• Kale

Gen Z: Your 2021 Financial Plan

A brief guide to getting your sh*t together next year.

You have a ton of student debt, are only a few years into your first job, and are sick & tired of being poor.

The reality of the situation is that you need to get serious right now or you (and your potential future kids) will suffer.

There are a million "financial gurus" out there but very few of them provide practical guidance.

So here it is.

Your only chance at financial success is setting up a monthly system that aligns with a longer-term goal.

Most people are similar and have long-term goals to purchase a home, get married, upgrade their car, have a child, pay for their children's school, and retire someday.

A reasonable first-home purchase can cost $150,000.

A typical wedding will cost $10,000 at a minimum.

Purchasing a new (but used) car that is quality will typically cost $10,000.

Having a child + providing for the first year can cost around $35,000.

Paying for a child's future college (in-state) can cost around $80,000.

A typical retirement requires approximately $700,000 in investments/savings.

These numbers do vary but, as you can see, nothing is cheap.

Add to this the hole you are starting in with your student debt - typically between $10,000 to $100,000 of outstanding loans.

Your monthly system will need to attack your debt and invest/save according to the priority of your financial goals.

For example - if you do not care about retiring until you are 85 years old, you can focus more on other short to medium-term goals.

I'm going to arbitrarily assume that the priority of your goals is as listed above.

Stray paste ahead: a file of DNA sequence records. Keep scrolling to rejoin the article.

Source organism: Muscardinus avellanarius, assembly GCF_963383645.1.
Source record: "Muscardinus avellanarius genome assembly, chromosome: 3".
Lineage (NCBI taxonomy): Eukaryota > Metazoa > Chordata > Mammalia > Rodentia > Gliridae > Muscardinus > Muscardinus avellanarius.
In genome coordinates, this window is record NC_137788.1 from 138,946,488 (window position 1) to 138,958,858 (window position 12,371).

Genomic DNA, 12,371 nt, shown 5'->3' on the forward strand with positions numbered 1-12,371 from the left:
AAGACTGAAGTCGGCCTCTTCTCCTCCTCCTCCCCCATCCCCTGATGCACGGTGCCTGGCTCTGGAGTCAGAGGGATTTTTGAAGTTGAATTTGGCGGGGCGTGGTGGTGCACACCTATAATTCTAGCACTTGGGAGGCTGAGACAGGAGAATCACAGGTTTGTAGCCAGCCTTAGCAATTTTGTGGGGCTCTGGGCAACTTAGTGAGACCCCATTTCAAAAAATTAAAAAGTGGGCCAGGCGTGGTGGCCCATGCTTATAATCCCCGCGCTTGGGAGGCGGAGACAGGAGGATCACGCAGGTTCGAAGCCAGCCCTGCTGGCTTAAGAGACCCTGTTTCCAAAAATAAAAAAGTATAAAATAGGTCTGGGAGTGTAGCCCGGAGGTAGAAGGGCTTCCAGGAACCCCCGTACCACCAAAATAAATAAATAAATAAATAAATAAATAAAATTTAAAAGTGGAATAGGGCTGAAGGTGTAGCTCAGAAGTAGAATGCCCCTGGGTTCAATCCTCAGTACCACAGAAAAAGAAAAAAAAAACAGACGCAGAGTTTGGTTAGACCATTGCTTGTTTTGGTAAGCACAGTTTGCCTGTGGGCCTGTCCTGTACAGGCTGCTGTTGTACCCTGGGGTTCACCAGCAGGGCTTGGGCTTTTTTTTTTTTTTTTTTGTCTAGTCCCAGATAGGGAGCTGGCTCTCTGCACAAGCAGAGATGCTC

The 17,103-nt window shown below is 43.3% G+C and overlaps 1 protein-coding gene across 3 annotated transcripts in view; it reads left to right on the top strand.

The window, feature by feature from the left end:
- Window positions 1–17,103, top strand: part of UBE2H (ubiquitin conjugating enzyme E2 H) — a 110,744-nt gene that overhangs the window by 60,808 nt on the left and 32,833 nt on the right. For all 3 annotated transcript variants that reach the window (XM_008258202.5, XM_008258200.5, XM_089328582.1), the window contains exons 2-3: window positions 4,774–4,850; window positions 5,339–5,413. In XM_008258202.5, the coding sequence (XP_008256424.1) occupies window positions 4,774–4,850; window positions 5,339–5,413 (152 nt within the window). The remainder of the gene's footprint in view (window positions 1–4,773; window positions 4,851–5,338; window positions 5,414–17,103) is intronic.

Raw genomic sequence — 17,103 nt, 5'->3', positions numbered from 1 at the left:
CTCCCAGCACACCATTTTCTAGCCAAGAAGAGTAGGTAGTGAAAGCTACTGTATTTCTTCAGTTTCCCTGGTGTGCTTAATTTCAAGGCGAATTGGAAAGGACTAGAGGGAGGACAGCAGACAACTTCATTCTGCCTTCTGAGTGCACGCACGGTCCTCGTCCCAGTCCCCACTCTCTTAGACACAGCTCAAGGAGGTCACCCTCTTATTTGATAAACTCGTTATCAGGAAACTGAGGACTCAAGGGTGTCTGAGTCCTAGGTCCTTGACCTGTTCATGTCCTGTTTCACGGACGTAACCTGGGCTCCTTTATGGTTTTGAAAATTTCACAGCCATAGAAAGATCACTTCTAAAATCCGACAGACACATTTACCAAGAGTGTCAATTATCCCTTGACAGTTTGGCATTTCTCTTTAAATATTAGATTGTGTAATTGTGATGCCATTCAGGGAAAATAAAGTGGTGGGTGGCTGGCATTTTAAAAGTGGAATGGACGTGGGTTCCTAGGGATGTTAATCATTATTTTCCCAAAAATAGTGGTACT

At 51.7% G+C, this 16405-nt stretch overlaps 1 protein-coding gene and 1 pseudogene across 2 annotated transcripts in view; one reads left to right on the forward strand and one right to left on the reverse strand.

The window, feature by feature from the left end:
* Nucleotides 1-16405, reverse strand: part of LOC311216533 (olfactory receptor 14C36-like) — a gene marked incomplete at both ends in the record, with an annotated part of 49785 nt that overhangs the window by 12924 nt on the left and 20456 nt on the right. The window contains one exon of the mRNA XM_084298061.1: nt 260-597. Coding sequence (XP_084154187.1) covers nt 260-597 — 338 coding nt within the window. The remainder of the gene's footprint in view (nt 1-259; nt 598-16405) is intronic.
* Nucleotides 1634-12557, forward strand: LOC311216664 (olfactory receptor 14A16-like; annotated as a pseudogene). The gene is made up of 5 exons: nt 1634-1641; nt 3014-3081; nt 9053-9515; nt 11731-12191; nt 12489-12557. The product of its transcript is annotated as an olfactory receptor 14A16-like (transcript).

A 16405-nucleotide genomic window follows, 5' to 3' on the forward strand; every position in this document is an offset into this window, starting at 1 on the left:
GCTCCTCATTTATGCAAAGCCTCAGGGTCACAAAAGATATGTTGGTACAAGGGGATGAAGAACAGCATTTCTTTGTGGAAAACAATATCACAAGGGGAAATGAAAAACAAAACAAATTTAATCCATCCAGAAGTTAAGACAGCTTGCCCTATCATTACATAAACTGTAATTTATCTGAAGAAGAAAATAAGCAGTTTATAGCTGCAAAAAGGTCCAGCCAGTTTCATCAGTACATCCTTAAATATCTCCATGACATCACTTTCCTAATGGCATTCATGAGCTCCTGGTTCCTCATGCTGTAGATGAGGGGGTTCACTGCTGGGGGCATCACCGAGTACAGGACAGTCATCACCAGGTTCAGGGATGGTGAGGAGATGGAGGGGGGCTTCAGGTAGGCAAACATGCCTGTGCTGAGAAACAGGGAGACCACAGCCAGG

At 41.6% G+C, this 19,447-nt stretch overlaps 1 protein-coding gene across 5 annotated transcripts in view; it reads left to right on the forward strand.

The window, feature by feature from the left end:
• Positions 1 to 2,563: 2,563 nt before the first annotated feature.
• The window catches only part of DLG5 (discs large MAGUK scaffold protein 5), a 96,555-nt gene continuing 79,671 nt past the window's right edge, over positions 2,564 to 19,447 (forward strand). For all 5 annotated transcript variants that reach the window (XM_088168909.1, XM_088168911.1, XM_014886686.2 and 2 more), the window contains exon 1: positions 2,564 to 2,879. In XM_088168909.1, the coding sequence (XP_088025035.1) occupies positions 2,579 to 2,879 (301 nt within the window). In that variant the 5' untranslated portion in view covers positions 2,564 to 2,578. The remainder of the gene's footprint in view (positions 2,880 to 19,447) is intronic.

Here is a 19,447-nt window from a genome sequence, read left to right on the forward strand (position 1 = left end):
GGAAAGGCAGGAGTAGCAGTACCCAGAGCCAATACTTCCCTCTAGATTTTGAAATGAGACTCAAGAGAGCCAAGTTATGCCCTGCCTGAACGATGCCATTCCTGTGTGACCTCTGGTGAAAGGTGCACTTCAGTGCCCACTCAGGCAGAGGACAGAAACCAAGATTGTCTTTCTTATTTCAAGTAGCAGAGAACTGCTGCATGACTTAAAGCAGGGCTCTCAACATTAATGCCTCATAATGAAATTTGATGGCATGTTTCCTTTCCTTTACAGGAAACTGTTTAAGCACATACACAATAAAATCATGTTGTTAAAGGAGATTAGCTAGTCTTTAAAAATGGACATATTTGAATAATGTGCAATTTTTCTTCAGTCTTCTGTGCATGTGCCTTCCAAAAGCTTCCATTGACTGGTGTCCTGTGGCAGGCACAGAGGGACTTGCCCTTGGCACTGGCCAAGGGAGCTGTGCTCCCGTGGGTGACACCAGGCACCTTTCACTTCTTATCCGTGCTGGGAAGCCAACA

I'm also going to assume that you earn about $3,000/month (post deductions).

I'm also going to assume that you only use cash (do yourself a favor and stop using a credit card).

The system begins when your bi-monthly direct deposit hits your bank account.

This will be $1,500 every 2 weeks.

Once your first check hits your account, pay:

  1. Rent + Utilities in entirety (as a guess, $1,000)

  2. Withdraw $300 cash for groceries ($150/week)

  3. Withdraw an additional $200 for miscellaneous/fun expenses for the month

Once your second check hits, pay:

  1. The minimum payment on all outstanding student loans ($1,000)

  2. An additional payment to your highest rate student loan ($300)

  3. Pay yourself by transferring money to your savings accounts ($100)

  4. Pay yourself by transferring money to your brokerage account ($100)

  5. Immediately invest the $100 in a US total market stock index fund

Continue this pattern until your student debt amount is entirely paid off.

This simple system deploys $15,600 towards your student debt each year, adds $1,200 to your savings account, and $1,200 to your investment account.

As you obtain raises or additional income, continue to increase the additional payment used for student loans until paid off in entirety.

Once paid off, you can increase amounts put into your savings account and brokerage account (recommended split post-student loans: 20% savings = $300/month, 80% investments = $1,200) - based on $1,500/month direct deposit.

Options along the way:

  1. Immediately set aside $1,000 as an emergency fund (in a savings/fixed-term savings account)

  2. Once you have accumulated $10,000 in savings, you can consider looking to purchasing your first home (keep max price below $200,000)

  3. Depending on the timing of your wedding - you can use the $10,000 to pay all wedding expenses in cash and then begin savings again for the down payment (home purchase) afterward

  4. If you have a child, you will need to adjust priorities - shift all savings use towards "having a child + first-year expenses), once this is completed, you can circle back to the wedding and home purchase goals

Lastly, I recommend you use:

NBKC for your checking account

Froogal.us for your savings account (it is important that this is at a different institution that your checking account)

Schwab for your brokerage account

This system is purposefully not complex and does not involve a budget.

It relies on you taking the option of overspending away and creating the continuous feeling that you are broke (which you likely are when you start anyway).

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